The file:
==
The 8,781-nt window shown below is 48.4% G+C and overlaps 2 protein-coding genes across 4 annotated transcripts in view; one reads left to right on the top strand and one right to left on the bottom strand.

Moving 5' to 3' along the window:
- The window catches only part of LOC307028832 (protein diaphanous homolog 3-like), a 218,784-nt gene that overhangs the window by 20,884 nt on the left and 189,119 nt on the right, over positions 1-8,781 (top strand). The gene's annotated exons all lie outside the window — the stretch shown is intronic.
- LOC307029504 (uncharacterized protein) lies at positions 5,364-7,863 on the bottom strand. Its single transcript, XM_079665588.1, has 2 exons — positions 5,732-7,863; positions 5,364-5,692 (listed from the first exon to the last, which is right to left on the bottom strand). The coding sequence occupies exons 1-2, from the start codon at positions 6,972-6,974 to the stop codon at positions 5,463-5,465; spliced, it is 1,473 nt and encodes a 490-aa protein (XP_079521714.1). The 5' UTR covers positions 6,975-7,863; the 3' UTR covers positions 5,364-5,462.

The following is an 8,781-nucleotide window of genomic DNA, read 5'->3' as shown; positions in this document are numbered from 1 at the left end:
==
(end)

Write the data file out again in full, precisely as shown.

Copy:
The 8,781-nt window shown below is 48.4% G+C and overlaps 2 protein-coding genes across 4 annotated transcripts in view; one reads left to right on the top strand and one right to left on the bottom strand.

Moving 5' to 3' along the window:
- The window catches only part of LOC307028832 (protein diaphanous homolog 3-like), a 218,784-nt gene that overhangs the window by 20,884 nt on the left and 189,119 nt on the right, over positions 1-8,781 (top strand). The gene's annotated exons all lie outside the window — the stretch shown is intronic.
- LOC307029504 (uncharacterized protein) lies at positions 5,364-7,863 on the bottom strand. Its single transcript, XM_079665588.1, has 2 exons — positions 5,732-7,863; positions 5,364-5,692 (listed from the first exon to the last, which is right to left on the bottom strand). The coding sequence occupies exons 1-2, from the start codon at positions 6,972-6,974 to the stop codon at positions 5,463-5,465; spliced, it is 1,473 nt and encodes a 490-aa protein (XP_079521714.1). The 5' UTR covers positions 6,975-7,863; the 3' UTR covers positions 5,364-5,462.

The following is an 8,781-nucleotide window of genomic DNA, read 5'->3' as shown; positions in this document are numbered from 1 at the left end: